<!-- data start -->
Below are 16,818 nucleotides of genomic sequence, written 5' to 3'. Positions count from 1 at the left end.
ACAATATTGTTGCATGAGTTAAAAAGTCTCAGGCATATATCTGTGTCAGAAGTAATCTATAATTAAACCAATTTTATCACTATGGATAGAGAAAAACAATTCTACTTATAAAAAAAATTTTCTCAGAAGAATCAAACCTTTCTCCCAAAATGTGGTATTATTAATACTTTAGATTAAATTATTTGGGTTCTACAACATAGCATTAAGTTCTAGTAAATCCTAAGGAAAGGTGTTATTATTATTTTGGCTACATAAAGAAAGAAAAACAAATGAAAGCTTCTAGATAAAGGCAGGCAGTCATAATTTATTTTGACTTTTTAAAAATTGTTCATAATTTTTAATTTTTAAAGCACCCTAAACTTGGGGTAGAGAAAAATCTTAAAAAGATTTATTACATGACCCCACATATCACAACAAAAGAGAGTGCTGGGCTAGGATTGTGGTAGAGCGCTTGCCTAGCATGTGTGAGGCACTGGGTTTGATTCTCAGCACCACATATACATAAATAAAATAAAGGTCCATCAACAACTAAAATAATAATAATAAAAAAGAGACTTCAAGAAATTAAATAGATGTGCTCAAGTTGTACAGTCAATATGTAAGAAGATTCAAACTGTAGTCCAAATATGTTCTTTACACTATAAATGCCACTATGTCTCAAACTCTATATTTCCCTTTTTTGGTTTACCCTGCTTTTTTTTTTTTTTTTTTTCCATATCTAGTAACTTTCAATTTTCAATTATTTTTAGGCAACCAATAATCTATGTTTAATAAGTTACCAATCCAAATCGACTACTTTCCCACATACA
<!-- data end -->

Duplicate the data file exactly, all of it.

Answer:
Below are 16,818 nucleotides of genomic sequence, written 5' to 3'. Positions count from 1 at the left end.
ACAATATTGTTGCATGAGTTAAAAAGTCTCAGGCATATATCTGTGTCAGAAGTAATCTATAATTAAACCAATTTTATCACTATGGATAGAGAAAAACAATTCTACTTATAAAAAAAATTTTCTCAGAAGAATCAAACCTTTCTCCCAAAATGTGGTATTATTAATACTTTAGATTAAATTATTTGGGTTCTACAACATAGCATTAAGTTCTAGTAAATCCTAAGGAAAGGTGTTATTATTATTTTGGCTACATAAAGAAAGAAAAACAAATGAAAGCTTCTAGATAAAGGCAGGCAGTCATAATTTATTTTGACTTTTTAAAAATTGTTCATAATTTTTAATTTTTAAAGCACCCTAAACTTGGGGTAGAGAAAAATCTTAAAAAGATTTATTACATGACCCCACATATCACAACAAAAGAGAGTGCTGGGCTAGGATTGTGGTAGAGCGCTTGCCTAGCATGTGTGAGGCACTGGGTTTGATTCTCAGCACCACATATACATAAATAAAATAAAGGTCCATCAACAACTAAAATAATAATAATAAAAAAGAGACTTCAAGAAATTAAATAGATGTGCTCAAGTTGTACAGTCAATATGTAAGAAGATTCAAACTGTAGTCCAAATATGTTCTTTACACTATAAATGCCACTATGTCTCAAACTCTATATTTCCCTTTTTTGGTTTACCCTGCTTTTTTTTTTTTTTTTTTTCCATATCTAGTAACTTTCAATTTTCAATTATTTTTAGGCAACCAATAATCTATGTTTAATAAGTTACCAATCCAAATCGACTACTTTCCCACATACA